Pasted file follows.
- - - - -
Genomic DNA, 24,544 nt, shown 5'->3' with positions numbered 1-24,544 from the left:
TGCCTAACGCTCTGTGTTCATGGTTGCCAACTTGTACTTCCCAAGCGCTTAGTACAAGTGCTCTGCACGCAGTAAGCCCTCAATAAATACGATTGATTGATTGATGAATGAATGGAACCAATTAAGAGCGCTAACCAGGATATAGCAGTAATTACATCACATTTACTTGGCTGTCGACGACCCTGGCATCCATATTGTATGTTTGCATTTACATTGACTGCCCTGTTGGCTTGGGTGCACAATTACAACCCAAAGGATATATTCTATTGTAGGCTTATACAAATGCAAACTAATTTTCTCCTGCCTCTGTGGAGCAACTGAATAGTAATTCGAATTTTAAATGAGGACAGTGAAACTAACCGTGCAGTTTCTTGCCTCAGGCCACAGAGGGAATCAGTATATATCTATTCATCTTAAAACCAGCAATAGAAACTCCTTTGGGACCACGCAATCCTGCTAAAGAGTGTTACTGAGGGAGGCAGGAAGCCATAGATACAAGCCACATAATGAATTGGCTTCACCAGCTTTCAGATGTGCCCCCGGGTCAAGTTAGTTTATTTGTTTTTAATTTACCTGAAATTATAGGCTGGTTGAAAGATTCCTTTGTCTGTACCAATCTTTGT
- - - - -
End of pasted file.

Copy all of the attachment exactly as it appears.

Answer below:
Genomic DNA, 24,544 nt, shown 5'->3' with positions numbered 1-24,544 from the left:
TGCCTAACGCTCTGTGTTCATGGTTGCCAACTTGTACTTCCCAAGCGCTTAGTACAAGTGCTCTGCACGCAGTAAGCCCTCAATAAATACGATTGATTGATTGATGAATGAATGGAACCAATTAAGAGCGCTAACCAGGATATAGCAGTAATTACATCACATTTACTTGGCTGTCGACGACCCTGGCATCCATATTGTATGTTTGCATTTACATTGACTGCCCTGTTGGCTTGGGTGCACAATTACAACCCAAAGGATATATTCTATTGTAGGCTTATACAAATGCAAACTAATTTTCTCCTGCCTCTGTGGAGCAACTGAATAGTAATTCGAATTTTAAATGAGGACAGTGAAACTAACCGTGCAGTTTCTTGCCTCAGGCCACAGAGGGAATCAGTATATATCTATTCATCTTAAAACCAGCAATAGAAACTCCTTTGGGACCACGCAATCCTGCTAAAGAGTGTTACTGAGGGAGGCAGGAAGCCATAGATACAAGCCACATAATGAATTGGCTTCACCAGCTTTCAGATGTGCCCCCGGGTCAAGTTAGTTTATTTGTTTTTAATTTACCTGAAATTATAGGCTGGTTGAAAGATTCCTTTGTCTGTACCAATCTTTGT